Results and discussion

Model testing and calibration

The model was developed based on the data obtained from one set of experiments. To test model performance, data were used, firstly, from these experiments, and then using data from another set of experiments.

The model was run with appropriate weather data to simulate growth for four times of sowing under different conditions of water availability (irrigated, severe stress and mild stress), and simulated results were compared with actual results from the experiment. Sowing dates were 15 October, 5 November, 26 November and 17 December 1989 for sowing I (SI), sowing 2 (S2), sowing 3 (S3) and sowing 4 (S4) respectively.

Table I. Comparison between simulated (S) and observed (0) results for yield and yield components of four sowings, SI, S2. S3 and S4, grown under (i) irrigated, (ii) severe stress and (iii) mild stress conditions in summer 1989-90.

Grain yield and yield components estimated using the model under both irrigation and severe stress conditions agreed well with experimental results for all sowings (Table 1). Under mild stress, the model overestimated the grain yield in S2 and S4 which was due in part to the estimated UFG being lower than that observed. However the model underestimated grain yield for S3 (202 vs 304 g/m2) because estimated percentage of unfilled grain was much higher than that observed. This effect was largely due to the low water availability during the critical period in the simulation resulting in high spikelet abortion.

The model was run to compare the simulation results with experiments conducted over five years at Redland Bay. In all experiments there were irrigated controls as well as water stress treatments, and there was a total of 26 growing conditions. In each experiment phenological development was monitored and in some harvests total dry matter and LAI were also determined.

The agreement between simulation and experimental results of all the experiments is examined by calculating the coefficient of determination (r2) for different attributes: phenological development r2 = 0.97, total dry matter r2 = 0.92, LAI r2 = 0.83, grain yield r = 0.86, UFG r2=0.81, and SPPr z=0.60.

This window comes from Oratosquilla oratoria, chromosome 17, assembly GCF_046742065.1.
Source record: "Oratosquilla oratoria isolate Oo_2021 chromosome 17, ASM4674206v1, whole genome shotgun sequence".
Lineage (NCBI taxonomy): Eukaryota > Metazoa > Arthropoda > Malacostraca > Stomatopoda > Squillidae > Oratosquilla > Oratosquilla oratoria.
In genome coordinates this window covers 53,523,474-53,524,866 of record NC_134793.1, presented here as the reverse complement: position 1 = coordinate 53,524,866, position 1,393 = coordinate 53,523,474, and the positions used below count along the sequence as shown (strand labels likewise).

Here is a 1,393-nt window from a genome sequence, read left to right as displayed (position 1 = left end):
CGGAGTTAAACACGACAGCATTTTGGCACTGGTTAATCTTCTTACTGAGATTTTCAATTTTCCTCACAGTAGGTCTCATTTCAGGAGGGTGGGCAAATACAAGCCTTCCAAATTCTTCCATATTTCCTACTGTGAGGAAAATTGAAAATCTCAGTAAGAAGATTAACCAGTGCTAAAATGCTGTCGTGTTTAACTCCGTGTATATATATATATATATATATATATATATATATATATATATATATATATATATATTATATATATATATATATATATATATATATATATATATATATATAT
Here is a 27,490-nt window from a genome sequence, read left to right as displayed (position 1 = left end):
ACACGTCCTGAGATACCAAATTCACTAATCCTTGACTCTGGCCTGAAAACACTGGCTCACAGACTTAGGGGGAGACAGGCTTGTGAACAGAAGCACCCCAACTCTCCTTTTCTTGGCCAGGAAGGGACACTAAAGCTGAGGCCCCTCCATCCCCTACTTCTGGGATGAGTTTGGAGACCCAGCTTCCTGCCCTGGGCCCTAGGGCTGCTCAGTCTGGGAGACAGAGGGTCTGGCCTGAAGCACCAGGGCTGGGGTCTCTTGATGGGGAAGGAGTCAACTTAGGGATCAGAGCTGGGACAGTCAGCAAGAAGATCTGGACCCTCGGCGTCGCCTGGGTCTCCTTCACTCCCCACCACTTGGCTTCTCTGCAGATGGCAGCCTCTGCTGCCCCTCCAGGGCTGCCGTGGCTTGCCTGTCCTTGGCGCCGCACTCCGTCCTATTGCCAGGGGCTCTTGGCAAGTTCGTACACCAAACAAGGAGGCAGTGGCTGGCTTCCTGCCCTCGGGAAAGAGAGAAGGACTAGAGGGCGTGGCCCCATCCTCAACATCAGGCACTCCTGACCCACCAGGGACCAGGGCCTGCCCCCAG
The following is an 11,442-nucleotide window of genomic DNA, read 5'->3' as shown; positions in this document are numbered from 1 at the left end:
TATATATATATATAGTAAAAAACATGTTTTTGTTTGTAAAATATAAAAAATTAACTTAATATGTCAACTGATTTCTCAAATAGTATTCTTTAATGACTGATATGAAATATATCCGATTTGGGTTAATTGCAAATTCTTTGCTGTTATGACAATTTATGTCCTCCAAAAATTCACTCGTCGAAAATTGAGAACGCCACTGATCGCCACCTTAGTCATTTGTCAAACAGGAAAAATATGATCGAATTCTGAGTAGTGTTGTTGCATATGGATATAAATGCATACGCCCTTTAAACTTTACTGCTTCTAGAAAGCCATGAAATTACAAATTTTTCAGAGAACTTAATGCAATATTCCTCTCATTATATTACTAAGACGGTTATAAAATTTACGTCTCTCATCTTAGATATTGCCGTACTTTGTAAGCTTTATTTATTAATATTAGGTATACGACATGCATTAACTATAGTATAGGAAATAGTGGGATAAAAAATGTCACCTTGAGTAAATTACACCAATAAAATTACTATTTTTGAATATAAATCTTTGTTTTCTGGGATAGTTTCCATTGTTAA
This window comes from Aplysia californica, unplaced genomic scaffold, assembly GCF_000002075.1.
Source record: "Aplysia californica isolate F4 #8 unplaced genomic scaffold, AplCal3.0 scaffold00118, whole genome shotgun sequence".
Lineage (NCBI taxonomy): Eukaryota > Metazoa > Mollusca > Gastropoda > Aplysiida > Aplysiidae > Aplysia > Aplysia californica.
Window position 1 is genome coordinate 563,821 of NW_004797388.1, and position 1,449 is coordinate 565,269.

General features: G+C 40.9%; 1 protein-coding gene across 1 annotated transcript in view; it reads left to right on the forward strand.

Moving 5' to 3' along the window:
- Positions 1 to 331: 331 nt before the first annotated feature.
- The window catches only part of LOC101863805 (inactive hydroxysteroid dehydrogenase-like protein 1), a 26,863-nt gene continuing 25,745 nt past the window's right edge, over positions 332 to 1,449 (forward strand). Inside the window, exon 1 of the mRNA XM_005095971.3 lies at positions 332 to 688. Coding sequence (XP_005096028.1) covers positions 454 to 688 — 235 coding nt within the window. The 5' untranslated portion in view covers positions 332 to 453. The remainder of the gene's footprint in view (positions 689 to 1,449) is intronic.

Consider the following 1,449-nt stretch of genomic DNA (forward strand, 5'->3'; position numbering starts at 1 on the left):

The slope of the fitted line was not significantly different from 1.0 for any of these attributes. The relationship between simulated and observed data for SGW is poor (r2 = 0.13), but the variation in this component was also small (between 19 and 22 mg).

Effects of frequency of irrigation

A simulation was conducted using the weather data for sowing 2 1989-90, but with all rainfall excluded and water supplied only through irrigation. Irrigation supplied an average of 50 mm water per week throughout growth for all treatments but there were differences in the frequency of this irrigation. Three irrigation regimes were commenced after crop establishment. These included irrigation applied twice a week (25 mm each), once a week (50 mm each) and once every 2 weeks (100 mm each).

The simulation shows no effect of irrigation frequency on the phenological development of the crop. Grain yield for the crop subjected to irrigation once a week was 7% less than that for the crop where irrigation was applied twice a week (Table 2). When the frequency of irrigation was reduced to once in 2 weeks, the grain yield was markedly reduced by about 50% compared to that where irrigation was applied twice a week. The effects on grain yield were mainly through high UFG and a lower SPP.

Table 2. Simulated effects of different irrigation frequencies on yield and yield components for sowing 2 grown with rain excluded in 1989-90.

aGY-grain yield, bUFG-unfilled grain, cSPP-spikelet number/ panicle and dSGW-single grain weight

Although the amount of irrigation water applied to crops over two weeks was similar, higher growth and grain yield were obtained with more frequent irrigation. However, differences between the application of irrigation twice a week or once a week on growth and grain yield were not as obvious as those found where irrigation was applied once in two weeks. Thus irrigation once a week would probably be sufficient, especially if the cost of labour was a concern. These simulation results confirm the findings of Valmonte (3) who found that grain yield of rice decreased by approximately 9% for irrigation once a week and 23% for once in two weeks, compared to that for irrigation twice a week. The simulated reduction in grain yield for a frequency of once every two weeks (50%) was greater than the experimental results, probably because of contribution of rainfall in the experiment.


1. Boonjung, H. 1992. PhD thesis, The University of Queensland.

2. Steponkus. P.L., Cutler. J.M. and O'Toole. J.C. 1980. In: Adaptation to water and high temperature stress (Eds. N.C. Turner and P.J. Kramer). pp. 401-18. (Wiley Interscience. New York).

3. Valmonte. O.S. 1988. MAgrSc thesis, The University of Queensland.